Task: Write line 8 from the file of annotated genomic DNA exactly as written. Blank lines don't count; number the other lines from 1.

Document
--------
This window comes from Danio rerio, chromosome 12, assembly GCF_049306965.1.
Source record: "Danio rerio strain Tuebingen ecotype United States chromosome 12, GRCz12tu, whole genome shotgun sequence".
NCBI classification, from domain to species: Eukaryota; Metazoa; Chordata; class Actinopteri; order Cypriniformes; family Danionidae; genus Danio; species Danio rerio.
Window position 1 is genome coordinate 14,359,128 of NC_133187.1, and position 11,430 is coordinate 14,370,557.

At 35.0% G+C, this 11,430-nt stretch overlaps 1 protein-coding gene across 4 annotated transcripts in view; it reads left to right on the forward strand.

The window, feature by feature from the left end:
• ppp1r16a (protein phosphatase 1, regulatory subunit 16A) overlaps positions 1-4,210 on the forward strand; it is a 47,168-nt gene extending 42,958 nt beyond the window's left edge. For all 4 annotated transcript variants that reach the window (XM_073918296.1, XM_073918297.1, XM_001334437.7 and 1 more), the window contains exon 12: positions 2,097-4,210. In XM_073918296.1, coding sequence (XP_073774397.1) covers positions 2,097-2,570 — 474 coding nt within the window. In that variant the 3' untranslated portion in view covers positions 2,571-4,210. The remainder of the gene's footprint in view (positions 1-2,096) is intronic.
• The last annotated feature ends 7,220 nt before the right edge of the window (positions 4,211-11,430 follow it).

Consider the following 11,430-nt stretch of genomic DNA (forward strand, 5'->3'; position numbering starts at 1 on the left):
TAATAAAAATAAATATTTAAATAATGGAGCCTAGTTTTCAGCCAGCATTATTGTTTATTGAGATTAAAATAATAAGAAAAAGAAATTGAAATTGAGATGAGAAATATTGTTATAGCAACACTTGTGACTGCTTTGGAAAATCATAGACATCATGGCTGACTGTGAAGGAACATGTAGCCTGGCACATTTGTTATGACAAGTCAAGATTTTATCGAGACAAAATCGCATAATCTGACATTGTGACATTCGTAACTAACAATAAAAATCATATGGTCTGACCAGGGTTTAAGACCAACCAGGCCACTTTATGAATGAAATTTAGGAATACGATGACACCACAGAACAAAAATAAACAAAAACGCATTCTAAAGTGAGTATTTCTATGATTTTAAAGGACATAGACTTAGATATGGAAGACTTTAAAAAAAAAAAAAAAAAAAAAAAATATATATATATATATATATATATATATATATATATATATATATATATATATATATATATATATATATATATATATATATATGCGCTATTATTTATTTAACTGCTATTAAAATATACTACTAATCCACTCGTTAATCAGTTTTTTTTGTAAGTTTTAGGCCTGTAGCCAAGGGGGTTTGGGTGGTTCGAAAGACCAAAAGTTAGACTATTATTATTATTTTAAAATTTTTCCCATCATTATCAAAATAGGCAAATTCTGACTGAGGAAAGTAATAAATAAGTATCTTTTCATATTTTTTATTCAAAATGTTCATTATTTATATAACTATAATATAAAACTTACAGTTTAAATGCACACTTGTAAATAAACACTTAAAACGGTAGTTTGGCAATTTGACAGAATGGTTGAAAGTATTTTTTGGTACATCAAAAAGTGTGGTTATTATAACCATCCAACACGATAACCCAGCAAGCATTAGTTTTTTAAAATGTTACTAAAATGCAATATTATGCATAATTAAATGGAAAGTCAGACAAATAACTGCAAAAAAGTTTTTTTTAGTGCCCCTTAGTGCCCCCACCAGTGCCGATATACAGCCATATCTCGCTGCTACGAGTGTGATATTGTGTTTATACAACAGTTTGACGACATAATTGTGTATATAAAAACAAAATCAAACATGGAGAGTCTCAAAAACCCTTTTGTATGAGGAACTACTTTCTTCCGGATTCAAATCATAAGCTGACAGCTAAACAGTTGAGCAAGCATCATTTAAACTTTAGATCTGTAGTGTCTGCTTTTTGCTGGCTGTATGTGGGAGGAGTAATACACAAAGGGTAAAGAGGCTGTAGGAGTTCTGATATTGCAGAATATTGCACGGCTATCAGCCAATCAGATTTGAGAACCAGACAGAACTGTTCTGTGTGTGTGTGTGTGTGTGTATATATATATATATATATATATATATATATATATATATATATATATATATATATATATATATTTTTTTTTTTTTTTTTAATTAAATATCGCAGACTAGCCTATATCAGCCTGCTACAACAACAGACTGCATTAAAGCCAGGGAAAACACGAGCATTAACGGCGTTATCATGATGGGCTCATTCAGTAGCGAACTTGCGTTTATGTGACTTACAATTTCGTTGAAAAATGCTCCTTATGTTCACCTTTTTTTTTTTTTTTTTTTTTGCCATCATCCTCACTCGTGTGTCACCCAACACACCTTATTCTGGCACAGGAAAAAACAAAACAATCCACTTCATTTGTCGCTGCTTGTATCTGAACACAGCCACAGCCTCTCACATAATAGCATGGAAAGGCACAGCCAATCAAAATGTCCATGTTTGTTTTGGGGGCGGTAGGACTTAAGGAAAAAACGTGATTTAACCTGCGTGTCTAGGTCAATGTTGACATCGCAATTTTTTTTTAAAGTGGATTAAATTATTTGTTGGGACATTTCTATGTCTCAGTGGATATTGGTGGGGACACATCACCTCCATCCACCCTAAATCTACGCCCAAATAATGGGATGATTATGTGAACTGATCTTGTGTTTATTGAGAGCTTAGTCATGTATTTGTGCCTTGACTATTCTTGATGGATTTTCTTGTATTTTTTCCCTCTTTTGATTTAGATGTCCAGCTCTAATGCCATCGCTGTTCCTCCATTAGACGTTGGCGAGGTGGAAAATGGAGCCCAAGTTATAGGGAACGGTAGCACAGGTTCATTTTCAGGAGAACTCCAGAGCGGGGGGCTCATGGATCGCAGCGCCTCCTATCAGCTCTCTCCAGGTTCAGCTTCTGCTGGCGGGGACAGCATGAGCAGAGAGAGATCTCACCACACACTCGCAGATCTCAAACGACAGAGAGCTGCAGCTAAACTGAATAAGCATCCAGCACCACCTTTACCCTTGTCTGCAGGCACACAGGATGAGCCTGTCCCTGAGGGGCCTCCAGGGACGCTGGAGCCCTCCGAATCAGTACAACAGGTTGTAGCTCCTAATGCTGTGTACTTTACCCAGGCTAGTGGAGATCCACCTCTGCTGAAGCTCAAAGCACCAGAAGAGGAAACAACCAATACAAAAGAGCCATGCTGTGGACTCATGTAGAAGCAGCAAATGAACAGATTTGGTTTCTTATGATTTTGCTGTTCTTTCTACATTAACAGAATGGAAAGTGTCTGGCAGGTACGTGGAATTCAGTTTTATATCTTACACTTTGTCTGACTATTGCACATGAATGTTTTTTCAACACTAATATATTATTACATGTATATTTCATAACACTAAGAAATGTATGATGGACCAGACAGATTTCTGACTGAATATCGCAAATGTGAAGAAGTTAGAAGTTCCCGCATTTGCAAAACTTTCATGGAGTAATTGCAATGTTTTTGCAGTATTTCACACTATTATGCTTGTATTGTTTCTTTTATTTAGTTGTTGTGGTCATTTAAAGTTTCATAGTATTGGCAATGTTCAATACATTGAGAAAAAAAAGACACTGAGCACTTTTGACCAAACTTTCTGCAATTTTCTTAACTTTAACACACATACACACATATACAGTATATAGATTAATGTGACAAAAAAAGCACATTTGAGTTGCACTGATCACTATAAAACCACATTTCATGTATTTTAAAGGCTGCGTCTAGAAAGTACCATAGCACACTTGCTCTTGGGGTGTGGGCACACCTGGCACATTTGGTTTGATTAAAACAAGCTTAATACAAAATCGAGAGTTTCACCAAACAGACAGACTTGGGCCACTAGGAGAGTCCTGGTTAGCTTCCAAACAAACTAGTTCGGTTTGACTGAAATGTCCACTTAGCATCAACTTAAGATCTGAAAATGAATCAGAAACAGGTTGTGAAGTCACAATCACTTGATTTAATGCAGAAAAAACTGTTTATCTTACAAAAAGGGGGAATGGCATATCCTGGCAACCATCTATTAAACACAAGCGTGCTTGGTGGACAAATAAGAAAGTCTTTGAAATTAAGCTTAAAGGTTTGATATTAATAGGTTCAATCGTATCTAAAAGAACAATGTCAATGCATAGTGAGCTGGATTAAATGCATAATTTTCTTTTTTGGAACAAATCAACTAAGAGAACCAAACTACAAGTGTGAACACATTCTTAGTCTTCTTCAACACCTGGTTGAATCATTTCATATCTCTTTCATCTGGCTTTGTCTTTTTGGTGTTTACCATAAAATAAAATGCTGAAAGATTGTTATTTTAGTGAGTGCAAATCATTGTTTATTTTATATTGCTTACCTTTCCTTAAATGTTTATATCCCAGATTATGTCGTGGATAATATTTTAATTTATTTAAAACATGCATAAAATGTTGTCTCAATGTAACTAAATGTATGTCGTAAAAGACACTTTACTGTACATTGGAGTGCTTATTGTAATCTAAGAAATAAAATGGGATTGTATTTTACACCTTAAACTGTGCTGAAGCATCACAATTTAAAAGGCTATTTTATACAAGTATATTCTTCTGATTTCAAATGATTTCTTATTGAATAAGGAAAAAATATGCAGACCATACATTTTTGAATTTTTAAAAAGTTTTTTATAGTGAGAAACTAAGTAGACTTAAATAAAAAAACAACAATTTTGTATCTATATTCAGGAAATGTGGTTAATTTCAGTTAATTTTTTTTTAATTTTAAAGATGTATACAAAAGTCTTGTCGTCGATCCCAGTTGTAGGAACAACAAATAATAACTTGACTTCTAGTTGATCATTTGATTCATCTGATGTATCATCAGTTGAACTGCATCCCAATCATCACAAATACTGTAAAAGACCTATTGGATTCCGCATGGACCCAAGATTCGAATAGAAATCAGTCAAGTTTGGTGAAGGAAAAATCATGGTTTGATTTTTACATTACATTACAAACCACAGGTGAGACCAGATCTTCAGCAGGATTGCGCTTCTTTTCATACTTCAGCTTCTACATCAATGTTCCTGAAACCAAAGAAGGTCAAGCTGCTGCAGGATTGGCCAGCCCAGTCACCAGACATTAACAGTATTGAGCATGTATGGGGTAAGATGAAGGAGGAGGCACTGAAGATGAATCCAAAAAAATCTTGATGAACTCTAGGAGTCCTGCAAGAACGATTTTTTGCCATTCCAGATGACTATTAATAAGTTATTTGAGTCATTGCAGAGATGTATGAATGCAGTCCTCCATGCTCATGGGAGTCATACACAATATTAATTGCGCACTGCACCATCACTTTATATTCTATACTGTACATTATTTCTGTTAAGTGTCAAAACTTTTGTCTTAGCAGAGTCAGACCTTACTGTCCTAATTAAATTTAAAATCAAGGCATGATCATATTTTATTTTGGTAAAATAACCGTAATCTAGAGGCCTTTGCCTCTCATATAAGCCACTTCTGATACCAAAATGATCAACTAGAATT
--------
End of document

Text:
• The last annotated feature ends 7,220 nt before the right edge of the window (positions 4,211-11,430 follow it).